Understanding in Japanese: 分かる(wakaru)

By | June 2, 2014

Learning Japanese can be quite tricky for those just starting out. First you learn some basics, like how objects are followed by the を particle. Then, you learn 分かる (wakaru) means ‘to understand’ in Japanese. Your first instinct would probably be to try and write a sentence like this:

  • 僕は日本語を分かる [Wrong!]

However this sentence is grammatically incorrect. The reason is that わかる it is an intransitive verb, so it usually doesn’t take an object using を.

Rather, the proper way to say this would be the following:

  • 僕は日本語が分かる。[Right]
  • I understand Japanese.

In this sentence 僕 is the topic, 日本語 is the subject, and 分かる is the verb.

To help myself understand the usage of 分かる, I sometimes think of it as ‘to be understood’. In fact you can also use には before the topic of the sentence like this:

  • 僕には日本語が分かる。
  • Japanese is understood by me => I understand Japanese.

As with many other uses of が, it’s often safe to omit it. In fact, in this example sentence I would argue it’s more natural without the が。

  • そんなの分からないよ。
  • I don’t understand that.

分かる is often used in the past tense (分かった)where it is close in meaning to the English expressions “I got it” or “OK”.

Since the 〜ている form can be used to express an ongoing state (such as 知ってる, “I know”), you might wonder if 分かる can also be used in this form. It can, but it carries an exaggerated connotation, as in this brief dialog.

  • Father: 明日、学校だよ!
  • Father: You have school tomorrow!
  • Child: 分かってるよ!
  • Child:  I know!

Though 分かってる can mean ‘I understand’, another one of it’s meanings is ‘to know’, and that fits better in this situation.

Similarly, 分かって(い)ない is only used when you really want to exaggerate that someone doesn’t know something.

If really want to use を, you can with the verb 理解する (rikai suru) which also means ‘to understand’, but is a transitive verb that takes an object as you would expect. Just keep in mind it’s a bit more stiff/formal than わかる。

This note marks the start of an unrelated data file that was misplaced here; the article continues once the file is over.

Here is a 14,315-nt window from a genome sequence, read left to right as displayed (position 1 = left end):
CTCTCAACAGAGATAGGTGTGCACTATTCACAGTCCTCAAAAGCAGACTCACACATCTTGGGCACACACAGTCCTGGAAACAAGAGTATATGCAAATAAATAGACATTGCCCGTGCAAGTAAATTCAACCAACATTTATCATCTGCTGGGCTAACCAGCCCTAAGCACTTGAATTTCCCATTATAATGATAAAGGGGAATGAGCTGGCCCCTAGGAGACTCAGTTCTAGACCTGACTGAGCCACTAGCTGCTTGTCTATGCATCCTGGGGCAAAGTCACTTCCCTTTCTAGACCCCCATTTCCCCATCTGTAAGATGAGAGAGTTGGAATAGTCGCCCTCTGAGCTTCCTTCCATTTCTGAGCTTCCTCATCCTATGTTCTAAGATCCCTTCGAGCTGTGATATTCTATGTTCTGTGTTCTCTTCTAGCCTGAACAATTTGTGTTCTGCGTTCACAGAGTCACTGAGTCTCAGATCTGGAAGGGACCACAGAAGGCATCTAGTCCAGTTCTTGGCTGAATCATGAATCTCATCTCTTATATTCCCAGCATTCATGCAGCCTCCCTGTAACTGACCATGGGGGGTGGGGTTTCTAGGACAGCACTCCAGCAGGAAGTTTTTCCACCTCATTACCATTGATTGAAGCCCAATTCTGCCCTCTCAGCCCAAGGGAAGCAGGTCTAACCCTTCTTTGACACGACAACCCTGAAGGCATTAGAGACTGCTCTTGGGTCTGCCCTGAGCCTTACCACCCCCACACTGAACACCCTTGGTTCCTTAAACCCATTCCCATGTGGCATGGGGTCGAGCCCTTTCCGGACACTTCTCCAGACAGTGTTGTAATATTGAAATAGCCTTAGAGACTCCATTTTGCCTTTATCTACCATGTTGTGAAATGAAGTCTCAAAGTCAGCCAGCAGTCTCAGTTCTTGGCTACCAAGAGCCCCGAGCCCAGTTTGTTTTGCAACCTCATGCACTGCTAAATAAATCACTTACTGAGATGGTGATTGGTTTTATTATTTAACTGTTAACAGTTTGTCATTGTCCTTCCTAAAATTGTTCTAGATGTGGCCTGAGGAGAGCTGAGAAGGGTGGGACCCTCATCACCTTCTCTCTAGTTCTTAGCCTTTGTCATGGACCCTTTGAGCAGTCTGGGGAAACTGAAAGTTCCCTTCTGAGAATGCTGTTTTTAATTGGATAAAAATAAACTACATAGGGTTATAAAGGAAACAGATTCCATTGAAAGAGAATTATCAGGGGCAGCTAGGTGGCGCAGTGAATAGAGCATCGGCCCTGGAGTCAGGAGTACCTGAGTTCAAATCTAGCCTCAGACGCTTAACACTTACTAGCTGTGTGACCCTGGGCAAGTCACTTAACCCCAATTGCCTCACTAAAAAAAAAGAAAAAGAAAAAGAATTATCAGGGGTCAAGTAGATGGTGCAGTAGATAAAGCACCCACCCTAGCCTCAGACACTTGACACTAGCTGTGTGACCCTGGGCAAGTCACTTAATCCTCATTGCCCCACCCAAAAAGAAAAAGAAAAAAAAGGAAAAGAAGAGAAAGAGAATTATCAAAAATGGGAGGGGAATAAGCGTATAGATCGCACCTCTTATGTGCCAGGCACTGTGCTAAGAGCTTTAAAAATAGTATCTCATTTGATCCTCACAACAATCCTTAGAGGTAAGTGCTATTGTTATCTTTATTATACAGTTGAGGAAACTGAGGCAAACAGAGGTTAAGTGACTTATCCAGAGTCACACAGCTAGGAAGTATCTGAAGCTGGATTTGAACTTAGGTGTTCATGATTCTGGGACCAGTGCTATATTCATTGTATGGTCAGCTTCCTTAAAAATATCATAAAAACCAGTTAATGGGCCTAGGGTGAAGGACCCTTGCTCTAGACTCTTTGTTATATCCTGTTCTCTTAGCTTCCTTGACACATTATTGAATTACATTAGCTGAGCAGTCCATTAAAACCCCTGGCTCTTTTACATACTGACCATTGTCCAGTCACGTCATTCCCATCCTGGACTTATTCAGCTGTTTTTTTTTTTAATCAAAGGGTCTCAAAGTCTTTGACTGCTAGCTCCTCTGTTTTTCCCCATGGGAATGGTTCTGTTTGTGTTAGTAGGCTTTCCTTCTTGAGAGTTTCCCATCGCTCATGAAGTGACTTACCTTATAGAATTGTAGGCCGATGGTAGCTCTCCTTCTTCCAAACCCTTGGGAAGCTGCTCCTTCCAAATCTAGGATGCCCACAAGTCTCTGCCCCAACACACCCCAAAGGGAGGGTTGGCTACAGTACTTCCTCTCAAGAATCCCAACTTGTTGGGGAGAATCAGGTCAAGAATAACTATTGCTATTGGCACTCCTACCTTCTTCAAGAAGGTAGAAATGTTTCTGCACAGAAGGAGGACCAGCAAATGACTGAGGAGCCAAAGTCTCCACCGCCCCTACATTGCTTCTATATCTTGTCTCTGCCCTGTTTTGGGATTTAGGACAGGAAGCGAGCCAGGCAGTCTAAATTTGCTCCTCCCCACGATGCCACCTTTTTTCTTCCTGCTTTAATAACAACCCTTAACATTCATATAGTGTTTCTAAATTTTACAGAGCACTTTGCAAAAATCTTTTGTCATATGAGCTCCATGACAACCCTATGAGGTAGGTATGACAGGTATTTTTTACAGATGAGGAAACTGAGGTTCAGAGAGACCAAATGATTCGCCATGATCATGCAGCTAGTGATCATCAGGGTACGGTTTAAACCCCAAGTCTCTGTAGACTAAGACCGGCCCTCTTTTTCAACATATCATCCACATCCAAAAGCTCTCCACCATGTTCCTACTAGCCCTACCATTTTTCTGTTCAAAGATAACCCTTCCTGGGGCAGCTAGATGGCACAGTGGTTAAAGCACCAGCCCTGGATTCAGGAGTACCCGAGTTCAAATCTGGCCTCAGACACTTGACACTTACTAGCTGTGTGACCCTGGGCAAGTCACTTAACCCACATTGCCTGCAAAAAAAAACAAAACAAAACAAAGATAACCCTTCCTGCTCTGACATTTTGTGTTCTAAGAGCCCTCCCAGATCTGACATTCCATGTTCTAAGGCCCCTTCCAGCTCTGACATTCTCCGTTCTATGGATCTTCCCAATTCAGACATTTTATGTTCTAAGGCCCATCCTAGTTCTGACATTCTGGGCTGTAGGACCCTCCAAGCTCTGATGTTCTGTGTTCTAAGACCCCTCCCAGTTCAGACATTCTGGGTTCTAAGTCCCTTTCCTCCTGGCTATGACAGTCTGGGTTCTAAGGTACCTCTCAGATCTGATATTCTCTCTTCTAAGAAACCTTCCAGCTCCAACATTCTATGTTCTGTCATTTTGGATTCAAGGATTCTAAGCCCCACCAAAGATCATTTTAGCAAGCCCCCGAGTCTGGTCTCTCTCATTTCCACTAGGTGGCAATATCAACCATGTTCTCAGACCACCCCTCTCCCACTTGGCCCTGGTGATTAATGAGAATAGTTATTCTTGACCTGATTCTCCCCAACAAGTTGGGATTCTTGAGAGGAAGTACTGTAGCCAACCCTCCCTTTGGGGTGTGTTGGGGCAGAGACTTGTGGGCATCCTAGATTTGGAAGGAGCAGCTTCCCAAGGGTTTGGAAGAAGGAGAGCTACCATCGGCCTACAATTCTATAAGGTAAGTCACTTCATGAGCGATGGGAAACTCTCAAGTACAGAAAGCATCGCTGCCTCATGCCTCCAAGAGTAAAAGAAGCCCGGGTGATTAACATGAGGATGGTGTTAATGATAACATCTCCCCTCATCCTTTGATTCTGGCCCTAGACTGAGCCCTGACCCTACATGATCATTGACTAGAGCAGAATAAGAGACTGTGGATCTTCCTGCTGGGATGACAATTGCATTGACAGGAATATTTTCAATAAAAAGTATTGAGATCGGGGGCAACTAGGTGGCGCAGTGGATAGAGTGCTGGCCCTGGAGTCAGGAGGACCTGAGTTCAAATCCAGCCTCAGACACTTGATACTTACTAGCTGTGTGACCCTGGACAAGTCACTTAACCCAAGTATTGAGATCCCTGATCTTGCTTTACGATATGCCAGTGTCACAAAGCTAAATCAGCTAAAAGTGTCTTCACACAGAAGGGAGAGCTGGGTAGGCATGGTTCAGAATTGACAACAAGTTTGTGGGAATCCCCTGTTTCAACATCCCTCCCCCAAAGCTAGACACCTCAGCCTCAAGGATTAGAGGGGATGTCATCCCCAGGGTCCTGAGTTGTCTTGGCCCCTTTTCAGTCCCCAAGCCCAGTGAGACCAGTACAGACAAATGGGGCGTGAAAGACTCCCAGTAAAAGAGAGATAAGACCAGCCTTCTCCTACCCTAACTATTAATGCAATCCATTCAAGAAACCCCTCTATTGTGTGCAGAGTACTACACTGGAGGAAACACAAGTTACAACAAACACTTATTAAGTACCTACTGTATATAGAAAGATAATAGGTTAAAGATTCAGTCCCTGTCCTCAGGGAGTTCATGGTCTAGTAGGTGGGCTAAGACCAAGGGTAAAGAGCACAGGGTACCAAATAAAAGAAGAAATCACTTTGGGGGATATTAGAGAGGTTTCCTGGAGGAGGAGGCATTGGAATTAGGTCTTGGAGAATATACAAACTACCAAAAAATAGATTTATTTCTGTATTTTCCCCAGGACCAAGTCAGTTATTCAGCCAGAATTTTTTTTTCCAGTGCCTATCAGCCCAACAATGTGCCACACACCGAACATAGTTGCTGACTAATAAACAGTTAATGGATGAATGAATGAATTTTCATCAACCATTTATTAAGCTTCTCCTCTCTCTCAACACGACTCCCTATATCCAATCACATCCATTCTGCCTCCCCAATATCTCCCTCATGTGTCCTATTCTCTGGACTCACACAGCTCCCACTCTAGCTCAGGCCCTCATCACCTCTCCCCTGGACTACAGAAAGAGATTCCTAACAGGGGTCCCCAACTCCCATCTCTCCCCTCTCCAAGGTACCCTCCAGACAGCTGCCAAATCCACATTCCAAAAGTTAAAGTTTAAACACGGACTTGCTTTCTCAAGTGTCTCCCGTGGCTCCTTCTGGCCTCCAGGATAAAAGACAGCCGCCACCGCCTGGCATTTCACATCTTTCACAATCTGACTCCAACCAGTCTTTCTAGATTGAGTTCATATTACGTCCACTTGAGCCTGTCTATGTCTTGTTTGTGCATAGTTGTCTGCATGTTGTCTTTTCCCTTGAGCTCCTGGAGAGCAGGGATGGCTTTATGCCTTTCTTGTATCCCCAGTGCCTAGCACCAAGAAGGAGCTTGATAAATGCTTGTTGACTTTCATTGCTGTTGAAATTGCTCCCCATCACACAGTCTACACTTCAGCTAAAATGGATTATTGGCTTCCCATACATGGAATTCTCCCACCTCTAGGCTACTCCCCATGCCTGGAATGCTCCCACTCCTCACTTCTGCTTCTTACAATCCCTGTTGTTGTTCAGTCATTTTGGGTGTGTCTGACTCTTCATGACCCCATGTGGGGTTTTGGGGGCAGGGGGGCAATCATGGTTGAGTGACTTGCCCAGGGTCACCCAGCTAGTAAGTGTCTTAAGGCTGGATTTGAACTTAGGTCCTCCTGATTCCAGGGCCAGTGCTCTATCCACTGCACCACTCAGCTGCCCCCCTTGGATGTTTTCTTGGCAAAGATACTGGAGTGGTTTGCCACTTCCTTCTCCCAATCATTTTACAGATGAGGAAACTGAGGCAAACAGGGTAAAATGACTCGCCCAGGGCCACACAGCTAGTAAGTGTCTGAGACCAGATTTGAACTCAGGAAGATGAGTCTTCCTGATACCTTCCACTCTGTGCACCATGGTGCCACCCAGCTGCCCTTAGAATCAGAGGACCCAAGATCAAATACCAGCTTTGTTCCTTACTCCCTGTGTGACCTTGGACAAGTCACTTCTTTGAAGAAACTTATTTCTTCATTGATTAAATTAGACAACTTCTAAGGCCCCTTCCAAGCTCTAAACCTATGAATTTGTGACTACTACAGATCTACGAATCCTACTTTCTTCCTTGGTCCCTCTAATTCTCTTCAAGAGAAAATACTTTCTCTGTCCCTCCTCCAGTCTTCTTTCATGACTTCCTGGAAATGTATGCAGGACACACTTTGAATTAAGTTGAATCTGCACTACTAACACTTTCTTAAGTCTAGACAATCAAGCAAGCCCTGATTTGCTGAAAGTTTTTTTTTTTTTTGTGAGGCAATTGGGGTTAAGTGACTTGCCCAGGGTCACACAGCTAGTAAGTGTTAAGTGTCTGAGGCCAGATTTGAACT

• 数学をだいたい理解しています。
  • I generally understand math.

As I mentioned above, を is usually not used with the verb 分かる. However, sometimes when 分かる is used in place of 理解する you can see を分かる used.  There is some debate as to whether this is grammatically correct, so I don’t recommend ever trying to use that yourself. If you are curious, you can see a nice thread on the topic here in Japanese.

One final interesting thing about わかる is that the kanji frequently used to write it, ”分” also means “to divide” (it’s also used as the counter for minutes). If you think about it, being able to “divide things” can be seen as an important step in understanding something, like identifying the basic components that are part of a complex thing. So “日本語が分かる” would translate to “Japanese can be divided”, and hence “understood”. I haven’t researched the origin of 分かる so it may be nothing more than conjecture, but I enjoy this sort of philosophical connection nonetheless.

わかる can also be written as 解る or 判る, though these are used less frequently than 分かる。







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3 thoughts on “Understanding in Japanese: 分かる(wakaru)

  1. mc

    As the referenced thread mentions, colloquially “kimochi wo wakaru” is a common phrase. But of course it’s good to understand “correct” grammar and know when you are deliberately not following the rule. This transitive/intransitive business is a big stumbling point for Japanese learners since there are many transitive/intransitive pairs that don’t exist in English and some verbs we consider transitive aren’t transitive in Japanese. Such as 皆集まった vs. 皆集めた。 The first would be “Everybody gathered (together)” and the second would be “Everybody gathered (them)” (or, more naturally, “Everybody picked (them) up.” If you’re trying to follow a conversation these little differences can completely throw you off track.

    1. locksleyu Post author

      Yeah thats a good point, the transitive/intransitive pairs are a really difficult thing when learning Japanese (I think I wrote a post on this awhile back but don’t remember)

      The sentence you gave ’皆集めた’ can also have the meaning “(I) gathered them all”, so it might be best to use が/は or を after みんな, unless of course it’s clear form context which of the two it is.

      Another one of my favorites is ぬぐ/ぬがす/ぬげる。

      1. mc

        Ah so you have a naughty mind. I like that. 😉 And for the advanced students out there, there is ぬがせられた。


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